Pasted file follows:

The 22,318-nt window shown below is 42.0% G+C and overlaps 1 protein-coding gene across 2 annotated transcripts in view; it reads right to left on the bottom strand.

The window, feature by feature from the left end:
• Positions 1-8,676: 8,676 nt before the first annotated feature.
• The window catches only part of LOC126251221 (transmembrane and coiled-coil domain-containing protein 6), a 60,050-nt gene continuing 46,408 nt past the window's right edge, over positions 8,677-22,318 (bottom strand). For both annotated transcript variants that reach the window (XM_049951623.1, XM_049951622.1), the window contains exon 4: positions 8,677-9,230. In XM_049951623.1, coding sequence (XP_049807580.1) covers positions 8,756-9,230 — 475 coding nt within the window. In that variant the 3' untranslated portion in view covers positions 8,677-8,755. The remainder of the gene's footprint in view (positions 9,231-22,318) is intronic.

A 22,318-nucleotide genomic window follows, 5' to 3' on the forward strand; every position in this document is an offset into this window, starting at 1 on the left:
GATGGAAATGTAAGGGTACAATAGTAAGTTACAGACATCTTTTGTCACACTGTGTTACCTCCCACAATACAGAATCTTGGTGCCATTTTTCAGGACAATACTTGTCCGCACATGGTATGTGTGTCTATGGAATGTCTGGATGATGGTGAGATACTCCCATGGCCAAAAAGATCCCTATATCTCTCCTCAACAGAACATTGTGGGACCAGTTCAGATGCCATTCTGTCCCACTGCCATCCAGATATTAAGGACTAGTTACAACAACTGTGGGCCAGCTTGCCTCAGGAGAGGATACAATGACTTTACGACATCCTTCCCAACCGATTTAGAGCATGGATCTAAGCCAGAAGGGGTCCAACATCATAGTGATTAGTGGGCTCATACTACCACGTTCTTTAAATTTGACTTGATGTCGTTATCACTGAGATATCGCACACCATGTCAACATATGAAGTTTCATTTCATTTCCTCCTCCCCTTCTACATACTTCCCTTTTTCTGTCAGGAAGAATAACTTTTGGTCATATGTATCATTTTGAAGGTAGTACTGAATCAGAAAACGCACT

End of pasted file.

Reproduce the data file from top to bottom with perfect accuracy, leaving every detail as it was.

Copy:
The 22,318-nt window shown below is 42.0% G+C and overlaps 1 protein-coding gene across 2 annotated transcripts in view; it reads right to left on the bottom strand.

The window, feature by feature from the left end:
• Positions 1-8,676: 8,676 nt before the first annotated feature.
• The window catches only part of LOC126251221 (transmembrane and coiled-coil domain-containing protein 6), a 60,050-nt gene continuing 46,408 nt past the window's right edge, over positions 8,677-22,318 (bottom strand). For both annotated transcript variants that reach the window (XM_049951623.1, XM_049951622.1), the window contains exon 4: positions 8,677-9,230. In XM_049951623.1, coding sequence (XP_049807580.1) covers positions 8,756-9,230 — 475 coding nt within the window. In that variant the 3' untranslated portion in view covers positions 8,677-8,755. The remainder of the gene's footprint in view (positions 9,231-22,318) is intronic.

A 22,318-nucleotide genomic window follows, 5' to 3' on the forward strand; every position in this document is an offset into this window, starting at 1 on the left:
GATGGAAATGTAAGGGTACAATAGTAAGTTACAGACATCTTTTGTCACACTGTGTTACCTCCCACAATACAGAATCTTGGTGCCATTTTTCAGGACAATACTTGTCCGCACATGGTATGTGTGTCTATGGAATGTCTGGATGATGGTGAGATACTCCCATGGCCAAAAAGATCCCTATATCTCTCCTCAACAGAACATTGTGGGACCAGTTCAGATGCCATTCTGTCCCACTGCCATCCAGATATTAAGGACTAGTTACAACAACTGTGGGCCAGCTTGCCTCAGGAGAGGATACAATGACTTTACGACATCCTTCCCAACCGATTTAGAGCATGGATCTAAGCCAGAAGGGGTCCAACATCATAGTGATTAGTGGGCTCATACTACCACGTTCTTTAAATTTGACTTGATGTCGTTATCACTGAGATATCGCACACCATGTCAACATATGAAGTTTCATTTCATTTCCTCCTCCCCTTCTACATACTTCCCTTTTTCTGTCAGGAAGAATAACTTTTGGTCATATGTATCATTTTGAAGGTAGTACTGAATCAGAAAACGCACT